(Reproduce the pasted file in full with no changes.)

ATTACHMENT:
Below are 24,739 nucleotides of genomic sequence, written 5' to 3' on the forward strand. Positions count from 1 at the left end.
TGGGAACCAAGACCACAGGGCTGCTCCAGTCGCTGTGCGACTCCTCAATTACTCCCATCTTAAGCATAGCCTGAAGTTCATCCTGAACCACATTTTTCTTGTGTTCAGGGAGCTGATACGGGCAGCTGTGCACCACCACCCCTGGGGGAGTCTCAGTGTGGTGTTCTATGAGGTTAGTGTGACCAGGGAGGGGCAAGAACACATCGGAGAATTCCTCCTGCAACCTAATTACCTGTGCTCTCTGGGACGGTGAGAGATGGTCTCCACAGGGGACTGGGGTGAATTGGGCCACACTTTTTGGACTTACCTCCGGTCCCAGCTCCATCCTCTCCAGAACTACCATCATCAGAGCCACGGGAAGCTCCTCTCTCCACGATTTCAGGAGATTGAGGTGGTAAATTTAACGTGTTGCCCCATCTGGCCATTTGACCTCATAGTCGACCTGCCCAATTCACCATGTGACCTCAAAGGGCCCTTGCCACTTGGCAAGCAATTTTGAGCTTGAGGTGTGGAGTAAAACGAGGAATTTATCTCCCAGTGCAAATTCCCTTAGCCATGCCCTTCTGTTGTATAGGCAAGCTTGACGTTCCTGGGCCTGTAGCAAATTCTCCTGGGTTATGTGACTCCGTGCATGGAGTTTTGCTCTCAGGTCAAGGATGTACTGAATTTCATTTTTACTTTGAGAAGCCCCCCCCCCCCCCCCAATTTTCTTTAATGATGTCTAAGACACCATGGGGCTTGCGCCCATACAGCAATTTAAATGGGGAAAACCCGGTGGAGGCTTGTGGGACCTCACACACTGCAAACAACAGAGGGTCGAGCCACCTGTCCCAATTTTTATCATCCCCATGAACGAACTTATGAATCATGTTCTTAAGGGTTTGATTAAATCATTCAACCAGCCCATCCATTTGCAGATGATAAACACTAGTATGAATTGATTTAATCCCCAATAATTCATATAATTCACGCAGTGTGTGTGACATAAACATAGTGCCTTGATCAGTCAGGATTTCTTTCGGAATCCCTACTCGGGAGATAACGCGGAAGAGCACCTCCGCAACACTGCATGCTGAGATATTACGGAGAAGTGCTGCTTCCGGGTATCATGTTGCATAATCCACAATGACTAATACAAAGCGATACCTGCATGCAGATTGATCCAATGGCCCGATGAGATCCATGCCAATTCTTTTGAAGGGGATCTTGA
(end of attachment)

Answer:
Below are 24,739 nucleotides of genomic sequence, written 5' to 3' on the forward strand. Positions count from 1 at the left end.
TGGGAACCAAGACCACAGGGCTGCTCCAGTCGCTGTGCGACTCCTCAATTACTCCCATCTTAAGCATAGCCTGAAGTTCATCCTGAACCACATTTTTCTTGTGTTCAGGGAGCTGATACGGGCAGCTGTGCACCACCACCCCTGGGGGAGTCTCAGTGTGGTGTTCTATGAGGTTAGTGTGACCAGGGAGGGGCAAGAACACATCGGAGAATTCCTCCTGCAACCTAATTACCTGTGCTCTCTGGGACGGTGAGAGATGGTCTCCACAGGGGACTGGGGTGAATTGGGCCACACTTTTTGGACTTACCTCCGGTCCCAGCTCCATCCTCTCCAGAACTACCATCATCAGAGCCACGGGAAGCTCCTCTCTCCACGATTTCAGGAGATTGAGGTGGTAAATTTAACGTGTTGCCCCATCTGGCCATTTGACCTCATAGTCGACCTGCCCAATTCACCATGTGACCTCAAAGGGCCCTTGCCACTTGGCAAGCAATTTTGAGCTTGAGGTGTGGAGTAAAACGAGGAATTTATCTCCCAGTGCAAATTCCCTTAGCCATGCCCTTCTGTTGTATAGGCAAGCTTGACGTTCCTGGGCCTGTAGCAAATTCTCCTGGGTTATGTGACTCCGTGCATGGAGTTTTGCTCTCAGGTCAAGGATGTACTGAATTTCATTTTTACTTTGAGAAGCCCCCCCCCCCCCCCCAATTTTCTTTAATGATGTCTAAGACACCATGGGGCTTGCGCCCATACAGCAATTTAAATGGGGAAAACCCGGTGGAGGCTTGTGGGACCTCACACACTGCAAACAACAGAGGGTCGAGCCACCTGTCCCAATTTTTATCATCCCCATGAACGAACTTATGAATCATGTTCTTAAGGGTTTGATTAAATCATTCAACCAGCCCATCCATTTGCAGATGATAAACACTAGTATGAATTGATTTAATCCCCAATAATTCATATAATTCACGCAGTGTGTGTGACATAAACATAGTGCCTTGATCAGTCAGGATTTCTTTCGGAATCCCTACTCGGGAGATAACGCGGAAGAGCACCTCCGCAACACTGCATGCTGAGATATTACGGAGAAGTGCTGCTTCCGGGTATCATGTTGCATAATCCACAATGACTAATACAAAGCGATACCTGCATGCAGATTGATCCAATGGCCCGATGAGATCCATGCCAATTCTTTTGAAGGGGATCTTGA